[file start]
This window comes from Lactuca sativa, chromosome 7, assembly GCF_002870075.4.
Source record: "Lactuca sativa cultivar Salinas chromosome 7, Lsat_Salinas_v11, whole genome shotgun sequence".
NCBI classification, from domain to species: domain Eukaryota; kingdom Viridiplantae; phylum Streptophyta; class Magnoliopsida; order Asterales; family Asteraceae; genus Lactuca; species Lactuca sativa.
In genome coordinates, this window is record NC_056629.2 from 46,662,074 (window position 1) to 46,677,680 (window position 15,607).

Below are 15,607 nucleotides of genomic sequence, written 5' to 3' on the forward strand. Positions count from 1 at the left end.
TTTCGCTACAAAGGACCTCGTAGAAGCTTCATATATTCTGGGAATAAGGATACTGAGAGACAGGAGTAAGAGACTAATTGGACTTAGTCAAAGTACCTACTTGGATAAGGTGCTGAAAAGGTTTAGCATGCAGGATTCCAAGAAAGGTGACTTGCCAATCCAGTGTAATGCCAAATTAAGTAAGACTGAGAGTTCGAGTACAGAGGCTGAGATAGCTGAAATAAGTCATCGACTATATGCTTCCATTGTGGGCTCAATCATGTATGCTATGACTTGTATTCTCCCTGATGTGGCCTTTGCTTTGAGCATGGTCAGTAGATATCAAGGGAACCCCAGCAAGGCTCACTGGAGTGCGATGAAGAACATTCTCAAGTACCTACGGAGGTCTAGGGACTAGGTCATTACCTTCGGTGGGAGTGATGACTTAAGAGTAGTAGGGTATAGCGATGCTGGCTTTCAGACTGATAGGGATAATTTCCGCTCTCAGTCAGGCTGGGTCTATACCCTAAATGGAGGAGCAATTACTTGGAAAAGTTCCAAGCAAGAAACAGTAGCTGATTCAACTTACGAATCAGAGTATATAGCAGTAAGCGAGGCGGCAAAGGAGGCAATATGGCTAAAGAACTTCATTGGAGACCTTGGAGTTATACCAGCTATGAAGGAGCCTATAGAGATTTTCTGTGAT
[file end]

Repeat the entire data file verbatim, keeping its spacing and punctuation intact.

This window comes from Lactuca sativa, chromosome 7, assembly GCF_002870075.4.
Source record: "Lactuca sativa cultivar Salinas chromosome 7, Lsat_Salinas_v11, whole genome shotgun sequence".
NCBI classification, from domain to species: domain Eukaryota; kingdom Viridiplantae; phylum Streptophyta; class Magnoliopsida; order Asterales; family Asteraceae; genus Lactuca; species Lactuca sativa.
In genome coordinates, this window is record NC_056629.2 from 46,662,074 (window position 1) to 46,677,680 (window position 15,607).

Below are 15,607 nucleotides of genomic sequence, written 5' to 3' on the forward strand. Positions count from 1 at the left end.
TTTCGCTACAAAGGACCTCGTAGAAGCTTCATATATTCTGGGAATAAGGATACTGAGAGACAGGAGTAAGAGACTAATTGGACTTAGTCAAAGTACCTACTTGGATAAGGTGCTGAAAAGGTTTAGCATGCAGGATTCCAAGAAAGGTGACTTGCCAATCCAGTGTAATGCCAAATTAAGTAAGACTGAGAGTTCGAGTACAGAGGCTGAGATAGCTGAAATAAGTCATCGACTATATGCTTCCATTGTGGGCTCAATCATGTATGCTATGACTTGTATTCTCCCTGATGTGGCCTTTGCTTTGAGCATGGTCAGTAGATATCAAGGGAACCCCAGCAAGGCTCACTGGAGTGCGATGAAGAACATTCTCAAGTACCTACGGAGGTCTAGGGACTAGGTCATTACCTTCGGTGGGAGTGATGACTTAAGAGTAGTAGGGTATAGCGATGCTGGCTTTCAGACTGATAGGGATAATTTCCGCTCTCAGTCAGGCTGGGTCTATACCCTAAATGGAGGAGCAATTACTTGGAAAAGTTCCAAGCAAGAAACAGTAGCTGATTCAACTTACGAATCAGAGTATATAGCAGTAAGCGAGGCGGCAAAGGAGGCAATATGGCTAAAGAACTTCATTGGAGACCTTGGAGTTATACCAGCTATGAAGGAGCCTATAGAGATTTTCTGTGAT